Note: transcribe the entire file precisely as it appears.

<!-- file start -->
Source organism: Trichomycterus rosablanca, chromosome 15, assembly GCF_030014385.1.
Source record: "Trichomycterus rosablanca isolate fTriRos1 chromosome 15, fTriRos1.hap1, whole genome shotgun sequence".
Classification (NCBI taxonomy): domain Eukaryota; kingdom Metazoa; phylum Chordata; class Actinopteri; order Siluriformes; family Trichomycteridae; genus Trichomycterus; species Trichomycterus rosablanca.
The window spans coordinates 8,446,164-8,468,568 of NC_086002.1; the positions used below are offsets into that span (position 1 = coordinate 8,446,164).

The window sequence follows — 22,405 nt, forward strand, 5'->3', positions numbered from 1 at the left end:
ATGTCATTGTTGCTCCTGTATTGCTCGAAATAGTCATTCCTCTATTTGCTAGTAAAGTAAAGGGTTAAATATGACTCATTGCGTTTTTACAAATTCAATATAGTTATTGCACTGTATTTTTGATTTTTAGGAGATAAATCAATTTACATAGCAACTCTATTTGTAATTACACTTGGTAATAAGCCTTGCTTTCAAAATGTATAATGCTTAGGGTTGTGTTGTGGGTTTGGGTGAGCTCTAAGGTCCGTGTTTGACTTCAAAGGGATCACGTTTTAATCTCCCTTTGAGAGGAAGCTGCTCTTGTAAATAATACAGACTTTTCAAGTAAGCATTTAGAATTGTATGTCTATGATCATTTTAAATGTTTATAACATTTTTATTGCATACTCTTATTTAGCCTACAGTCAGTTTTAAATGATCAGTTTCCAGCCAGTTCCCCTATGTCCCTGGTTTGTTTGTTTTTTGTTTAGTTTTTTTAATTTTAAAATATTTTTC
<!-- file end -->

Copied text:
Source organism: Trichomycterus rosablanca, chromosome 15, assembly GCF_030014385.1.
Source record: "Trichomycterus rosablanca isolate fTriRos1 chromosome 15, fTriRos1.hap1, whole genome shotgun sequence".
Classification (NCBI taxonomy): domain Eukaryota; kingdom Metazoa; phylum Chordata; class Actinopteri; order Siluriformes; family Trichomycteridae; genus Trichomycterus; species Trichomycterus rosablanca.
The window spans coordinates 8,446,164-8,468,568 of NC_086002.1; the positions used below are offsets into that span (position 1 = coordinate 8,446,164).

The window sequence follows — 22,405 nt, forward strand, 5'->3', positions numbered from 1 at the left end:
ATGTCATTGTTGCTCCTGTATTGCTCGAAATAGTCATTCCTCTATTTGCTAGTAAAGTAAAGGGTTAAATATGACTCATTGCGTTTTTACAAATTCAATATAGTTATTGCACTGTATTTTTGATTTTTAGGAGATAAATCAATTTACATAGCAACTCTATTTGTAATTACACTTGGTAATAAGCCTTGCTTTCAAAATGTATAATGCTTAGGGTTGTGTTGTGGGTTTGGGTGAGCTCTAAGGTCCGTGTTTGACTTCAAAGGGATCACGTTTTAATCTCCCTTTGAGAGGAAGCTGCTCTTGTAAATAATACAGACTTTTCAAGTAAGCATTTAGAATTGTATGTCTATGATCATTTTAAATGTTTATAACATTTTTATTGCATACTCTTATTTAGCCTACAGTCAGTTTTAAATGATCAGTTTCCAGCCAGTTCCCCTATGTCCCTGGTTTGTTTGTTTTTTGTTTAGTTTTTTTAATTTTAAAATATTTTTC